((map f (1 2 3 4 5))) (1 (map f (2 3 4 5))) (1 4 (map f (3 4 5))) (1 4 9 (map f (4 5))) (1 4 9 16 (map f (5))) (1 4 9 16 25 (map f ())) (1 4 9 16 25) ```

Filter takes a list and a function and returns a new list which contains only the elements of the first list for which the function evaluates to true. This is accomplished by having a conditional as to whether we prepend the first element or not.

```
(defun filter (lambda (f x)(
cond
((eq x ()) ())
(t (cond
((f (car x)) (cons (car x) (filter f (cdr x))))
(t (filter f (cdr x)))
))
)))
```

Simplified action:

``` (defun f (lambda (x)(eq (% x 2) 0))) (filter f (quote 1 2 3 4 5))

((filter f (1 2 3 4 5))) ((filter f (2 3 4 5))) (2 (filter f (3 4 5))) (2 (filter f (4 5))) (2 4 (filter f (5))) (2 4 (filter f ())) (2 4) ```

Range takes two numbers and returns a list with all numbers between them. Technically, ranges are a bit more complicated, but we’ll do the easy version here. The keen reader might notice that this doesn’t take a list as input, yet it returns one. This is in fact a bit of a problem, as we don’t have a list to append/prepend our values to. This is where the `defun`

s within `lambda`

s come handy, as that allows us to make ourselves an auxilliary function, which we can then supply with an empty list.

```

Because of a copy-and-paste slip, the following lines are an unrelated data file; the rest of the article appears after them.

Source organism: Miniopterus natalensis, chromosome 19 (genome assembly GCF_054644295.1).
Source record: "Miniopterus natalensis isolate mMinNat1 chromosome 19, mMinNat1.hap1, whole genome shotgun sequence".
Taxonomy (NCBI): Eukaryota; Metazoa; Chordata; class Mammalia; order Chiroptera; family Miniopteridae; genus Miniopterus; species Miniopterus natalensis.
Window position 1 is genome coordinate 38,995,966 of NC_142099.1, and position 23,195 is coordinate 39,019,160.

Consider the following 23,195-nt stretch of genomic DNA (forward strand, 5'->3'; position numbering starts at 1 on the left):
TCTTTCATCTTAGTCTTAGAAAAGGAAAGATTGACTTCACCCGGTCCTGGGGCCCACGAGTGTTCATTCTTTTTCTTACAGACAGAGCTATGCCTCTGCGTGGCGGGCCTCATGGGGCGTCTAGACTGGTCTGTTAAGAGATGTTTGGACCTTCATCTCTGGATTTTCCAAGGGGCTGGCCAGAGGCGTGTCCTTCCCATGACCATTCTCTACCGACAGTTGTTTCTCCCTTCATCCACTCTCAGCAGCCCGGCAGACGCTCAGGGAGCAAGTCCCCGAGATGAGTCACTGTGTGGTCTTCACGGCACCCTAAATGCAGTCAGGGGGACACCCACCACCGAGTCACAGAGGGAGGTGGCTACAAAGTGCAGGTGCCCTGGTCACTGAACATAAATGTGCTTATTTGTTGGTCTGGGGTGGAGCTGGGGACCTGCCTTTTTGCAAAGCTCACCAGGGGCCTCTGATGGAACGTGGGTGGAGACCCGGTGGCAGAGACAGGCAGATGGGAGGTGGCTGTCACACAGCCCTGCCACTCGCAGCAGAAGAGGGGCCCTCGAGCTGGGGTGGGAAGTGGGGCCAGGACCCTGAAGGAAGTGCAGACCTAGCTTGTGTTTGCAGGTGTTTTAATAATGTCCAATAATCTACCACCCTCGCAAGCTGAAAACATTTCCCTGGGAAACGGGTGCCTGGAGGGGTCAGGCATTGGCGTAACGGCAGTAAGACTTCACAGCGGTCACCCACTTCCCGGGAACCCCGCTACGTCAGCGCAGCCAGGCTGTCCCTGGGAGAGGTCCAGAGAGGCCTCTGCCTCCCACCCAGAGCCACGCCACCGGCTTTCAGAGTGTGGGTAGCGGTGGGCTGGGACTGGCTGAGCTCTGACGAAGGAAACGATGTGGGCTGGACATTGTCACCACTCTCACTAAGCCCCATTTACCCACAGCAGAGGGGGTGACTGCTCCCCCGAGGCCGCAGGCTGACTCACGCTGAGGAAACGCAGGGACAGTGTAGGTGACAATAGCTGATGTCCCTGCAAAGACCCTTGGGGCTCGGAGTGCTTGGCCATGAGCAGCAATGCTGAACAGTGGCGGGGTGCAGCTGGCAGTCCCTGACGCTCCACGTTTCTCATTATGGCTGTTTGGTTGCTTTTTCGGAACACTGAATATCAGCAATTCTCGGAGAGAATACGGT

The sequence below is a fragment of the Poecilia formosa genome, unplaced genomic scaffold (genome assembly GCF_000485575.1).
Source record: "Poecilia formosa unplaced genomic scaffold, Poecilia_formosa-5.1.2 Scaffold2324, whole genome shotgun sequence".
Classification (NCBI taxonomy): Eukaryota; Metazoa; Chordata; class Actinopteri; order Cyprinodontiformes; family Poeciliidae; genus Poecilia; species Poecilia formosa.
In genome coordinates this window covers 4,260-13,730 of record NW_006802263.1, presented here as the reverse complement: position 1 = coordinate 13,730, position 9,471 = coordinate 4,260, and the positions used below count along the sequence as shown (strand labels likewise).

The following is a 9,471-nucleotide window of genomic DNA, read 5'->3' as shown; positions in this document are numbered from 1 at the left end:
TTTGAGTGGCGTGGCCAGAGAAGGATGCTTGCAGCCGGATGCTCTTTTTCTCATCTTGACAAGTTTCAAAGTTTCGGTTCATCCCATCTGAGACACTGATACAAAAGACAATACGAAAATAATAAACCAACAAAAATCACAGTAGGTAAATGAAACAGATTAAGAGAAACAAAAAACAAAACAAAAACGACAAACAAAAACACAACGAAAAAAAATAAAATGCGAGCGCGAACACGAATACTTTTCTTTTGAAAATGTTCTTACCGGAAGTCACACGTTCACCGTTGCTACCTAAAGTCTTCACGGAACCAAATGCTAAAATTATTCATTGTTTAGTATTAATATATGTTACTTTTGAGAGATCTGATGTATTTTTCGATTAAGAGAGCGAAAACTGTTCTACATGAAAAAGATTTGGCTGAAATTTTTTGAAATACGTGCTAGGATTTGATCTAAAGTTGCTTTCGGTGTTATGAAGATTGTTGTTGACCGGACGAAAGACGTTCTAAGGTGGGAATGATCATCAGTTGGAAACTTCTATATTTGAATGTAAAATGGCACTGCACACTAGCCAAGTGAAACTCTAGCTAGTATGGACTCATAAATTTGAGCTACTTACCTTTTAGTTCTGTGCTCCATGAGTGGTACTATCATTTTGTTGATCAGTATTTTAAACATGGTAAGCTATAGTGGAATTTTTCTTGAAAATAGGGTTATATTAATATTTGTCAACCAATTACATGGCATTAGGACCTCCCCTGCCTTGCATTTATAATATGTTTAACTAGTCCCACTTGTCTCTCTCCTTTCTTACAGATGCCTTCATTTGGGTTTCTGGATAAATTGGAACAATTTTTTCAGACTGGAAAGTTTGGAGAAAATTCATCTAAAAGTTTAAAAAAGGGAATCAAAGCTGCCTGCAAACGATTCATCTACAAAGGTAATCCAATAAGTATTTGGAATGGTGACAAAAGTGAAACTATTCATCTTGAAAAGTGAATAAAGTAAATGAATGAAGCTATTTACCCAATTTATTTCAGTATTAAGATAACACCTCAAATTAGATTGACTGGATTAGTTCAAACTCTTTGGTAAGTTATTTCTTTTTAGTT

(defun range (lambda (from to)(
(defun range_acc (lambda (from to acc)
(cond
((eq from to) acc)
(t (cons from (range_acc (+ from 1) to acc)))
)
))
(range_acc from to ())
)))
```

Action:

``` (range 0 6)

((range 0 6)) (0 (range 1 6)) (0 1 (range 2 6)) (0 1 2 (range 3 6)) (0 1 2 3 (range 4 6)) (0 1 2 3 4 (range 5 6)) (0 1 2 3 4 5 (range 6 6)) (0 1 2 3 4 5) ```

Folding functions do the metaphorical opposite of ranges, taking a bunch of numbers and a function (of two arguments), and returning a single number as a result.

``` (defun foldr (lambda (f x s) ( cond ((eq x ()) s) (t (f (car x) (foldr f (cdr x) s))) )))

(defun foldl (lambda (f x s) ( cond ((eq x ()) s) (t (foldl f (cdr x) (f (car x) s))) ))) ```

Action!

``` (foldr + (quote 1 2 3 4 5) 0)

(foldr + (1 2 3 4 5) 0) (+ 1 (foldr + (2 3 4 5) 0)) (+ 1 (+ 2 (foldr + (3 4 5) 0))) (+ 1 (+ 2 (+ 3 (foldr + (4 5) 0)))) (+ 1 (+ 2 (+ 3 (+ 4 (foldr + (5) 0))))) (+ 1 (+ 2 (+ 3 (+ 4 (+ 5 (foldr + () 0)))))) (+ 1 (+ 2 (+ 3 (+ 4 (+ 5 0))))) (+ 1 (+ 2 (+ 3 (+ 4 5)))) (+ 1 (+ 2 (+ 3 9))) (+ 1 (+ 2 12)) (+ 1 14) 15

(foldl + (quote 1 2 3 4 5) 0)

(foldl + (1 2 3 4 5) 0) (foldl + (2 3 4 5) 1) (foldl + (3 4 5) 3) (foldl + (4 5) 6) (foldl + (5) 10) (foldl + () 15) 15 ```

Both arrive at the same result, but darn did they take different routes to get there! In fact, these two are quite common programming patterns, namely linearly recursive and tail-recursive. To illustrate them further, let’s write a mandatory factorial program (fyi I am more or less going through the wizard book here, feel free to read up on this there):

``` (defun fac (lambda (x)( cond ((eq x 0) 1) (t (* n (fac (- n 1)))) ))) (fac 5)

(fac 5) (

5 (fac 4)) (5 (4 (fac 3))) (5 (4 (3 (fac 2)))) (5 (4 (3 (2 (fac 1))))) (5 (4 (3 (2 (1 (fac 0)))))) (5 (4 (3 (2 (1 1))))) (5 (4 (3 (2 1)))) (5 (4 (3 2))) (5 (4 6)) (5 24) 120 ```